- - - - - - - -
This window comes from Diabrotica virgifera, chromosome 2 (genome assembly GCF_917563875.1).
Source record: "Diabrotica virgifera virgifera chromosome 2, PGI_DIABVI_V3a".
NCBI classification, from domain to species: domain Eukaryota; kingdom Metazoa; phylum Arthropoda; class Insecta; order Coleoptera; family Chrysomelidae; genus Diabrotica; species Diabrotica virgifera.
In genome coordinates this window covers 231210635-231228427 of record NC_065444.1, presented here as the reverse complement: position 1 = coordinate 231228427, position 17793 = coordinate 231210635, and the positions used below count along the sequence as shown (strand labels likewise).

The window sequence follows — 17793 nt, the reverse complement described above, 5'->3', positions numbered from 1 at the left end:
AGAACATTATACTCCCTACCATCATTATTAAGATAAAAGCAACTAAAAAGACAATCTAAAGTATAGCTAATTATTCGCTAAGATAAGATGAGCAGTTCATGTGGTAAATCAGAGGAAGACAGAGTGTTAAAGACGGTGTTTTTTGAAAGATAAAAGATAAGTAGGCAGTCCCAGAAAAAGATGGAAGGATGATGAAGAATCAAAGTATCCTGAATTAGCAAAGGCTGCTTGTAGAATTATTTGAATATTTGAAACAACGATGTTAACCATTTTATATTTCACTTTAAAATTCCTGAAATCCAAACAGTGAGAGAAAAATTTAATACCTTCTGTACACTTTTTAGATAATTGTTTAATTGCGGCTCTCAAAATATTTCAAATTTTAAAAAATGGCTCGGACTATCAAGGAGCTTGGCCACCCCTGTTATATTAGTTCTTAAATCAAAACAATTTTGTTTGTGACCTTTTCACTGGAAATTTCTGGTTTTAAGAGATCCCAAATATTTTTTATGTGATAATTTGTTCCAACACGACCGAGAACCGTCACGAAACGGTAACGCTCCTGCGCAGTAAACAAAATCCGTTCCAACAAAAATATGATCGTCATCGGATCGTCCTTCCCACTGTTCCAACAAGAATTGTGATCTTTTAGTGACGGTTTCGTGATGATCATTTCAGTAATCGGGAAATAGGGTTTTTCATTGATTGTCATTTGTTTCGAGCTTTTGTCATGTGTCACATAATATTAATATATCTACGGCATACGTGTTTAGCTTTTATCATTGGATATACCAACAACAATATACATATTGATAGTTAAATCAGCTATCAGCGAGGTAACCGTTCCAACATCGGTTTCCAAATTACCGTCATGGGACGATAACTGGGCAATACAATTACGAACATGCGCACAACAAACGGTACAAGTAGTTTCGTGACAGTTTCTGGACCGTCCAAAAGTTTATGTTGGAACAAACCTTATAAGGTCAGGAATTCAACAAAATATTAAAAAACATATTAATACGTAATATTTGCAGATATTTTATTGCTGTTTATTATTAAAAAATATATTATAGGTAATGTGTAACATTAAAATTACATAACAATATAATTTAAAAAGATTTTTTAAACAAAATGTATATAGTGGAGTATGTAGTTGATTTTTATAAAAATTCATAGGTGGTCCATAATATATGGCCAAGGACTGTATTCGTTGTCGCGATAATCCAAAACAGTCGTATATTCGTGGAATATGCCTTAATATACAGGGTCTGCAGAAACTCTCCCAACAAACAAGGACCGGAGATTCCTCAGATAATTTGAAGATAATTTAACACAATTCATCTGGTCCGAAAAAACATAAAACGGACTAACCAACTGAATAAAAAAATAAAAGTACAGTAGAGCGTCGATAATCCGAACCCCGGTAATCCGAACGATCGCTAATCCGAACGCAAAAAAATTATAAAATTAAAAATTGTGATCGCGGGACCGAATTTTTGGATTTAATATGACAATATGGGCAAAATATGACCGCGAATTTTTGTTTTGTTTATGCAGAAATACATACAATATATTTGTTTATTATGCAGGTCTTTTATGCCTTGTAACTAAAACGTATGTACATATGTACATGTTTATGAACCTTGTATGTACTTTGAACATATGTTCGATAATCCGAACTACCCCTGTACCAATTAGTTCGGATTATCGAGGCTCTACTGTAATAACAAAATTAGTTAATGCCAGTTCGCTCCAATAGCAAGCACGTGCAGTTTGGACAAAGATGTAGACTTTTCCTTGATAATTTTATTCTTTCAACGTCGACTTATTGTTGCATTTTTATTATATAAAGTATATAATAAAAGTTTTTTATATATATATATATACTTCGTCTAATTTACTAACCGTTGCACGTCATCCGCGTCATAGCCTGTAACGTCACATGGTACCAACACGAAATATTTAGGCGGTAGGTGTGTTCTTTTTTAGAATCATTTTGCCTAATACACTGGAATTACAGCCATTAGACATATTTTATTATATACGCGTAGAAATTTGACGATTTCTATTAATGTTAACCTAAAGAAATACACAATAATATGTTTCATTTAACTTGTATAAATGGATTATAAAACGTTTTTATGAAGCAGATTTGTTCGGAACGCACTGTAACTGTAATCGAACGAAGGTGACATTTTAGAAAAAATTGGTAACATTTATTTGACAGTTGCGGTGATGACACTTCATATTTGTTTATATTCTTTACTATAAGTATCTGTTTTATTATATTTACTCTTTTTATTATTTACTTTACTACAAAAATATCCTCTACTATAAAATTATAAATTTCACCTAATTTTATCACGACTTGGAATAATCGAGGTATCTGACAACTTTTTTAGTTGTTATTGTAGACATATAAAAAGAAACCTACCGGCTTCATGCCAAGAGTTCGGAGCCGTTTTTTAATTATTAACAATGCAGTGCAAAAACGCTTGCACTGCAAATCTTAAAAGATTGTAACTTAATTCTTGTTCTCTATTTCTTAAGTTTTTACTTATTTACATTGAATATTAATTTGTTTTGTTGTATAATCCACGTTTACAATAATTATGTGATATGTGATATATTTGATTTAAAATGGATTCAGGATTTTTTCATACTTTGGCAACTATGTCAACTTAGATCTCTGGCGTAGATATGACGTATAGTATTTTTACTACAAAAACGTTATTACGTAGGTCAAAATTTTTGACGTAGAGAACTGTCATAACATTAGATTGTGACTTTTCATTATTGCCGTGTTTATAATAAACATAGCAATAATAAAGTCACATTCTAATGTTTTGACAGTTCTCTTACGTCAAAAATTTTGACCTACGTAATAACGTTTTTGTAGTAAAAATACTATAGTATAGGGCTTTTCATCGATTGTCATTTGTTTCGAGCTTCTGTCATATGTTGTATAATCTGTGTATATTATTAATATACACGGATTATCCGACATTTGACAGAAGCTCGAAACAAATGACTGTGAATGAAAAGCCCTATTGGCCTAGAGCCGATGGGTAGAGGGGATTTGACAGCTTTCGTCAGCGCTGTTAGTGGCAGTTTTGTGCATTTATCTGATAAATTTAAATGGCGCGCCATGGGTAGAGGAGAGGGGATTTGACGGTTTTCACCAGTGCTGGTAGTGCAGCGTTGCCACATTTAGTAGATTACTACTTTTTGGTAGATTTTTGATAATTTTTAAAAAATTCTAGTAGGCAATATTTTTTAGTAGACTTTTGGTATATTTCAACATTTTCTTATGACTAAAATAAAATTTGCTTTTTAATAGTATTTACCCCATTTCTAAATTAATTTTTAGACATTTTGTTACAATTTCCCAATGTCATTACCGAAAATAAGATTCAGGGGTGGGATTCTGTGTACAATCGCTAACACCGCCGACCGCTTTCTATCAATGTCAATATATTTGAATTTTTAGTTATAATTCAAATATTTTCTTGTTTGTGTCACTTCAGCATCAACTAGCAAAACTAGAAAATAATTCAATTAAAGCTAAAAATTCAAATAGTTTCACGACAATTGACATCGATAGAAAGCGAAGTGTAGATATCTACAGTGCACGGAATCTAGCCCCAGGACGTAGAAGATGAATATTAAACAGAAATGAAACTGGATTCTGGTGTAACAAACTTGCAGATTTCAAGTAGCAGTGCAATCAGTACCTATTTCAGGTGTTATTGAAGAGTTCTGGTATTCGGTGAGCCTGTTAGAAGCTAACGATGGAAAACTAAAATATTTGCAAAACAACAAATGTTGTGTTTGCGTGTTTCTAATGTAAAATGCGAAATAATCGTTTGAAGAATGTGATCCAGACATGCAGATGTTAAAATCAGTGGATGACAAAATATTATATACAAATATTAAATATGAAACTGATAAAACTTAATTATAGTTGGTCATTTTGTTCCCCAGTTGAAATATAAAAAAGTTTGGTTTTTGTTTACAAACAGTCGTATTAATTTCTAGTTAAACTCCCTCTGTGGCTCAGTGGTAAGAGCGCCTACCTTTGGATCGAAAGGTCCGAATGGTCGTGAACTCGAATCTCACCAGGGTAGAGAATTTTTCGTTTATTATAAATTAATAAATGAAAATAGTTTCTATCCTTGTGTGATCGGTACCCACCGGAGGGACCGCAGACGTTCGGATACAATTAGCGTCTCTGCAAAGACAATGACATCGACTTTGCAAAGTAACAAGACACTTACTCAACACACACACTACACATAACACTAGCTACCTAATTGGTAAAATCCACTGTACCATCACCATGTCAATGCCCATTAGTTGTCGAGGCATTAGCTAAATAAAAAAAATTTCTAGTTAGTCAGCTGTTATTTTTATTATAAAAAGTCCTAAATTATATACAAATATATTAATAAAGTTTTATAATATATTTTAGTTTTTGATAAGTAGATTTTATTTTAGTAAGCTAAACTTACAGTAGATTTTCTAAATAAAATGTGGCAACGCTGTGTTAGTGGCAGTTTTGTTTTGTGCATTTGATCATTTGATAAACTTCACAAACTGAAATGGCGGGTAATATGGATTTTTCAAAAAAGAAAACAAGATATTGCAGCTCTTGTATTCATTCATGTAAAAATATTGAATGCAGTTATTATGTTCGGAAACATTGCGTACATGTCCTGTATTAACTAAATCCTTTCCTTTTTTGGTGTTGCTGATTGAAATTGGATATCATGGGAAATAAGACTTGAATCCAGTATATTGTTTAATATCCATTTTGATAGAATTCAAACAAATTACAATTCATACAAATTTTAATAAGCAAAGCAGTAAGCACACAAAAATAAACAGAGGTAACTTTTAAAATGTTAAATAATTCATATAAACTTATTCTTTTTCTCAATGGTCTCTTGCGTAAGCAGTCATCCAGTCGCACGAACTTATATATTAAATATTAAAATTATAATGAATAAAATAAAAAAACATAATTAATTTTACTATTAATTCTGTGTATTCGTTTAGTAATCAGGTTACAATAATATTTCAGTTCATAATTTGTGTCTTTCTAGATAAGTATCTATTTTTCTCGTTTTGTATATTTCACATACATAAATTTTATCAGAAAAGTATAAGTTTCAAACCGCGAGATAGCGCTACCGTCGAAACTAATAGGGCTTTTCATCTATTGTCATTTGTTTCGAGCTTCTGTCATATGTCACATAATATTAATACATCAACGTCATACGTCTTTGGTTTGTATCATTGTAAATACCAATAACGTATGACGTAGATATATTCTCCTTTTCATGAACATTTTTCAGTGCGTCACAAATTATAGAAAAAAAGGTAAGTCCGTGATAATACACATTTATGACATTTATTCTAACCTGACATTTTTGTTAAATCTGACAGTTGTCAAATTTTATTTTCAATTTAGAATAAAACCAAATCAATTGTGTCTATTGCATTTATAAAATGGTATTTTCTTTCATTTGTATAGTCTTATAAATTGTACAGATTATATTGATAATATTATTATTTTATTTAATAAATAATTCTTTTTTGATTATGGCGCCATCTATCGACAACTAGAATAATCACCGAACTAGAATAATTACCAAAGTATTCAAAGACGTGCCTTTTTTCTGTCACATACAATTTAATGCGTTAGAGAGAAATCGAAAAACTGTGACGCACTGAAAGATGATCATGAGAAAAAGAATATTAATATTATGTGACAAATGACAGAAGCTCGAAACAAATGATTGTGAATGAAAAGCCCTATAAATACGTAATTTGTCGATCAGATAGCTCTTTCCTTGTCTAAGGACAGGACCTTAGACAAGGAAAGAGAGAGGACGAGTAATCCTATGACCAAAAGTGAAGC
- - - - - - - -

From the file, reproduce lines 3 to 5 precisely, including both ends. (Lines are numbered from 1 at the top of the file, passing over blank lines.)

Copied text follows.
NCBI classification, from domain to species: domain Eukaryota; kingdom Metazoa; phylum Arthropoda; class Insecta; order Coleoptera; family Chrysomelidae; genus Diabrotica; species Diabrotica virgifera.
In genome coordinates this window covers 231210635-231228427 of record NC_065444.1, presented here as the reverse complement: position 1 = coordinate 231228427, position 17793 = coordinate 231210635, and the positions used below count along the sequence as shown (strand labels likewise).

The window sequence follows — 17793 nt, the reverse complement described above, 5'->3', positions numbered from 1 at the left end: